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Jaye
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Tips on how to (re)house train an adult dog?

Post by Jaye » Wed Feb 22, 2017 12:02 pm

Many thanks, XBRIT - great tips and info!
I will get in touch with one of the rescue organizations in our area today to find out who they use.
So glad to hear from another rescue animal supporter and expert.
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RIP Scooby, AKA Awesome Dog. Too well loved to ever be forgotten. "Sometime in June", 2005 - January 24, 2017. :feed ducks:

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Tips on how to (re)house train an adult dog?

Post by XBRIT » Wed Feb 22, 2017 12:40 pm

So sorry Jaye, I didn't realize you had just lost Scooby. You couldn't change what he went through in his past but let him know what it was like to be loved and do all the things to make him happy. Thank you for that.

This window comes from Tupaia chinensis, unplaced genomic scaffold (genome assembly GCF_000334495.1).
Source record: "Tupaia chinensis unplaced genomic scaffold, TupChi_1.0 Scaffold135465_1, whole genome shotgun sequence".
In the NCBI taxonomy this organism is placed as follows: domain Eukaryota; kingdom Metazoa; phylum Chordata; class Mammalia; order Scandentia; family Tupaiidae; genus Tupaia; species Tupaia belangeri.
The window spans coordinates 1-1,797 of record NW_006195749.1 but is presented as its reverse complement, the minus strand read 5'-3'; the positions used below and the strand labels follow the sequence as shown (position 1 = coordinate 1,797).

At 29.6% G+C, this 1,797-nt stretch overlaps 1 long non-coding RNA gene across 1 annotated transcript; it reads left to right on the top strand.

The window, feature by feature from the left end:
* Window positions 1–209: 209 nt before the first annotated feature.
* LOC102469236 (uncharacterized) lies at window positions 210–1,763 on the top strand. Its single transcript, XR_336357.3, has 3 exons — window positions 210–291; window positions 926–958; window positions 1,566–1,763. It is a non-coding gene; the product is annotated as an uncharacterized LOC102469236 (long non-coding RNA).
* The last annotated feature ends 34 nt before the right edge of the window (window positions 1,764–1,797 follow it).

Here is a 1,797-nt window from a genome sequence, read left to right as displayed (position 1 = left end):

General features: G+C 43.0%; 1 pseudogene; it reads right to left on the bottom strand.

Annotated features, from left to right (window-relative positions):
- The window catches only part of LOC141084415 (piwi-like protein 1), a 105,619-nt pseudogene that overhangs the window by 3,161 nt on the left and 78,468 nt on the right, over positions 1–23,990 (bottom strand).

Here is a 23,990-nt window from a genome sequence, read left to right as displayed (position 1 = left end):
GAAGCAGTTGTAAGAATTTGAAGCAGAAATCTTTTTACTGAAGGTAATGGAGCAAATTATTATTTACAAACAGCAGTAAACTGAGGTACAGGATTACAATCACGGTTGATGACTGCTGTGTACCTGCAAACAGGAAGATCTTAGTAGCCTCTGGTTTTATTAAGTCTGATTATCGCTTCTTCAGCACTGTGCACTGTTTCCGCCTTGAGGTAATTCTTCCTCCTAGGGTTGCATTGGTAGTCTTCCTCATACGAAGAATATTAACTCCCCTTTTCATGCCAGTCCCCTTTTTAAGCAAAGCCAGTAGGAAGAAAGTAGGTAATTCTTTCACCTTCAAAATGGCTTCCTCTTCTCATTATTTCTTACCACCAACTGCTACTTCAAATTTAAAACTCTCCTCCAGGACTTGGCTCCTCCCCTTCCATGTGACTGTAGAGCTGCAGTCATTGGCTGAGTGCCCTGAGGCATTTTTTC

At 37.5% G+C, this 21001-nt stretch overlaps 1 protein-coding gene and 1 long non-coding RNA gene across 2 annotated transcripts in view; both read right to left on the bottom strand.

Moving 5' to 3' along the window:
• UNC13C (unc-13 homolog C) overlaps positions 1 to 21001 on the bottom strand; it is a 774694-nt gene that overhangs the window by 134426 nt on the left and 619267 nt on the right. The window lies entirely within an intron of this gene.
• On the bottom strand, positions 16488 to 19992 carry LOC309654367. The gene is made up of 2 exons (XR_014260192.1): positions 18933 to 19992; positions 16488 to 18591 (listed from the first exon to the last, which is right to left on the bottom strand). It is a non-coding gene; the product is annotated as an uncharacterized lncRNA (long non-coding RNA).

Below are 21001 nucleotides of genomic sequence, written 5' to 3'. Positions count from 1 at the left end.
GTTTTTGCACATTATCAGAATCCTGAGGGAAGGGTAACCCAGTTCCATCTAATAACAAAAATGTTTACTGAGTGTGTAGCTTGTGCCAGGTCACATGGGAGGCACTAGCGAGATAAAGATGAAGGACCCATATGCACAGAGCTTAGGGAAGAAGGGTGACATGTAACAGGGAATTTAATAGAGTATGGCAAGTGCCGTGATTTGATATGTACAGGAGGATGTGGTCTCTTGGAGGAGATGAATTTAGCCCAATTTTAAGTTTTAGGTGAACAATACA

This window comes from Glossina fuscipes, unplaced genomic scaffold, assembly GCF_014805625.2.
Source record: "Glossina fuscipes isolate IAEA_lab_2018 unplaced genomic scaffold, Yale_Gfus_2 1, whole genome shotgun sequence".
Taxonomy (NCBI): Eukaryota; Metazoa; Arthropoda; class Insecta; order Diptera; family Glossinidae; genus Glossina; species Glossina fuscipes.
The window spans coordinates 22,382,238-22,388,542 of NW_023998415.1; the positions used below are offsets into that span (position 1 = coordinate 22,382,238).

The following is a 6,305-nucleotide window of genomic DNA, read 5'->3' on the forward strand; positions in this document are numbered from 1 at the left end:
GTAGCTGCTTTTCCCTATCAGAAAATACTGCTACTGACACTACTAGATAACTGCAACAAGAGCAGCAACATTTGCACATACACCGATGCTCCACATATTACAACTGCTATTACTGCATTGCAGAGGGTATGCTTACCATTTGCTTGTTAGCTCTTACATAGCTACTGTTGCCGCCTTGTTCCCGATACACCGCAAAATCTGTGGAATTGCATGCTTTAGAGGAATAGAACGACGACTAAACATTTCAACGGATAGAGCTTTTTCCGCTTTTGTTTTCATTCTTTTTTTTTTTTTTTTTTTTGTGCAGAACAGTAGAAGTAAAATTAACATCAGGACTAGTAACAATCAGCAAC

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Shnookie
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Tips on how to (re)house train an adult dog?

Post by Shnookie » Wed Feb 22, 2017 12:45 pm

Poodles are usually really smart and learn quickly. Rewards help - food or praise. My first dog was a Cocker Spaniel that had never learned to have his nails cut or his hair groomed. The groomer I took him to had a lot of patience. His first haircut and bath took three and a half hours. He had a lot of mats. Each time I took him for grooming I got tips about grooming and ways to work on it at home. After a while I learned to do it myself. I think you could help this dog work out its issues. Good Luck.
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Jaye
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Tips on how to (re)house train an adult dog?

Post by Jaye » Wed Feb 22, 2017 1:03 pm

Thank you for your caring words, XBRIT. We will always be so grateful for the time we had with Scooby, but we still miss him very much.